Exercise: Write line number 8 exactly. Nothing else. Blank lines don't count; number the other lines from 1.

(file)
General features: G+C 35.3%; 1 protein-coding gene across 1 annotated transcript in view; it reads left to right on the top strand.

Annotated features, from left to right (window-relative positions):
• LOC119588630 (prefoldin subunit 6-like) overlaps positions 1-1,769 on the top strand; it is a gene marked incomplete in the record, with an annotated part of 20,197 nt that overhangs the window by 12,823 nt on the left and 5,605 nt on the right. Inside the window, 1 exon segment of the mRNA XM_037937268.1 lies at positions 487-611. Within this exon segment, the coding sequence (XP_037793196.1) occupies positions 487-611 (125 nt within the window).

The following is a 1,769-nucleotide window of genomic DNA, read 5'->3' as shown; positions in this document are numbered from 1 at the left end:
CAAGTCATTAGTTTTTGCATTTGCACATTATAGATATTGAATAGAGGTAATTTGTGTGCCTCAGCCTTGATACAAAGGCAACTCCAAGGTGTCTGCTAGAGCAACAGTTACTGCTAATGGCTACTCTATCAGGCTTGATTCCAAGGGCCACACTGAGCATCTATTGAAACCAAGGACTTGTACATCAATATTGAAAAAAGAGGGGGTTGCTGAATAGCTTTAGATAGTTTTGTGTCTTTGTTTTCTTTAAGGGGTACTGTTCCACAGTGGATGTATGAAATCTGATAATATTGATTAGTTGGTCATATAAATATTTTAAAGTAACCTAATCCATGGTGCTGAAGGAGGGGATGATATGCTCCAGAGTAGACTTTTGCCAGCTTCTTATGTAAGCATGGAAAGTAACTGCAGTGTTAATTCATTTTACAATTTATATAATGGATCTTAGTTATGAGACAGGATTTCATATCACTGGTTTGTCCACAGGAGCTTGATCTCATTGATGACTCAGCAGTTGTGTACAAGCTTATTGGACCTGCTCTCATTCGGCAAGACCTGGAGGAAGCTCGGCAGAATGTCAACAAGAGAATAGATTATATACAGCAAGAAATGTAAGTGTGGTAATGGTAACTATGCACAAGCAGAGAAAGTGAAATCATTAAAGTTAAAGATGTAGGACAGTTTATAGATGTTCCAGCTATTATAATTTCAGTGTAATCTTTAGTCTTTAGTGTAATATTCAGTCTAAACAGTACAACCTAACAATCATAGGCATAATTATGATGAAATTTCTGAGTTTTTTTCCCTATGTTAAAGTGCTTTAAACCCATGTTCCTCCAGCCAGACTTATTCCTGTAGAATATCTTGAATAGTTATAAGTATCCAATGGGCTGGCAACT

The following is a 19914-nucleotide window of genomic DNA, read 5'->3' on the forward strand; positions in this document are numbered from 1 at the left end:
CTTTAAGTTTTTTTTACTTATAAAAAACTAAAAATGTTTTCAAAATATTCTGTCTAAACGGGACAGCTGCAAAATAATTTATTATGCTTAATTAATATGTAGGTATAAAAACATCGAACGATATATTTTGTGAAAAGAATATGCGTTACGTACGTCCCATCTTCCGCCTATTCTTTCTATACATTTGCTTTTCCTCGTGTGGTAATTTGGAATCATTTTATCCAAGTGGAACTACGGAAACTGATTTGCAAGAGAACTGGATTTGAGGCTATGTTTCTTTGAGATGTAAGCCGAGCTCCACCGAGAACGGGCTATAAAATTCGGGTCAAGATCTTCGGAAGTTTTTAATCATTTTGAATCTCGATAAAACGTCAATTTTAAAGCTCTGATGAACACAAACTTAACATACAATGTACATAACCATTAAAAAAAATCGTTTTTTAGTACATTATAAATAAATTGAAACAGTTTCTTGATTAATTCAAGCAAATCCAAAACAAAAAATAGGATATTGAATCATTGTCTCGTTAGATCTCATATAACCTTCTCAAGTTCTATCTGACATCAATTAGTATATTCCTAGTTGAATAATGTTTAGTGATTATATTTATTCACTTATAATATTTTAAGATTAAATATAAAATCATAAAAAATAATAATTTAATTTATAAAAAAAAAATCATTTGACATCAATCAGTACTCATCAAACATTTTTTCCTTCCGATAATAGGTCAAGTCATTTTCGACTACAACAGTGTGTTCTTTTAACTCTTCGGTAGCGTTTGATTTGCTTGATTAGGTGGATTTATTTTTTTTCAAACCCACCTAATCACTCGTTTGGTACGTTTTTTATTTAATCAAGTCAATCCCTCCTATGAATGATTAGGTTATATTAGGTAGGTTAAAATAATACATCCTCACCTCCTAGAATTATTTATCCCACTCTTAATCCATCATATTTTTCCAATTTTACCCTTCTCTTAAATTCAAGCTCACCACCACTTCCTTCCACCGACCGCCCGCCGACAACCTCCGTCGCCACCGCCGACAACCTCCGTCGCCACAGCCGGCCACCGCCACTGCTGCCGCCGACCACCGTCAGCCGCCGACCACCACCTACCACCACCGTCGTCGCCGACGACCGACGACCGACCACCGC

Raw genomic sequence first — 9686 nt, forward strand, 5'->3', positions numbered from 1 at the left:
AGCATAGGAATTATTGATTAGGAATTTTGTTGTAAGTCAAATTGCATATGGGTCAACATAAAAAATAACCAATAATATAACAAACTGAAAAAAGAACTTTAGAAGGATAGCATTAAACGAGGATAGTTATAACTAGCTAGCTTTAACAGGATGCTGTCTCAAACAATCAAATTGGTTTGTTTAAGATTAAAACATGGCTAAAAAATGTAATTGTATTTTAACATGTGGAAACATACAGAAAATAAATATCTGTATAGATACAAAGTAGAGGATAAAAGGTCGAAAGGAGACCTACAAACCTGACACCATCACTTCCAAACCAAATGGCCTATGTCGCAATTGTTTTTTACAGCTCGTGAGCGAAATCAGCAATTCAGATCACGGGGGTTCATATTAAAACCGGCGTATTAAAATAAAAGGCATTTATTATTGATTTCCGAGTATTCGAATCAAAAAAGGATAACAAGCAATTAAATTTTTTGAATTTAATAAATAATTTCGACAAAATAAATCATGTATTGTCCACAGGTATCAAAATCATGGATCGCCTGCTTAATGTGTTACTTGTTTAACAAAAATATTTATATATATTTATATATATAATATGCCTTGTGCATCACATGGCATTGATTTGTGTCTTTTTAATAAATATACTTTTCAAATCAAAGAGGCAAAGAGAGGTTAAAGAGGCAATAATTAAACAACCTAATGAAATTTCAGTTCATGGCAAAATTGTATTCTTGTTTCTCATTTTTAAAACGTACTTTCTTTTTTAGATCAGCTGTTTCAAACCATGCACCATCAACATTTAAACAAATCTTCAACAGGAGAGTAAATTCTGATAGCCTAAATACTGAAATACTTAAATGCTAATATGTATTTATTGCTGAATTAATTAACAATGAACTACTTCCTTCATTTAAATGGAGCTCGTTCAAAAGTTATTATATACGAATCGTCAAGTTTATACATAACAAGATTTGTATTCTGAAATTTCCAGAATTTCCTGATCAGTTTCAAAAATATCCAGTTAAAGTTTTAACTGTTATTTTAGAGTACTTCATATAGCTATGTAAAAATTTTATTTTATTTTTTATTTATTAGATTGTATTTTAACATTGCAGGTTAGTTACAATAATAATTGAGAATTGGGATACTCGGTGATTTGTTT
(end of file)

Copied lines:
Raw genomic sequence first — 9686 nt, forward strand, 5'->3', positions numbered from 1 at the left: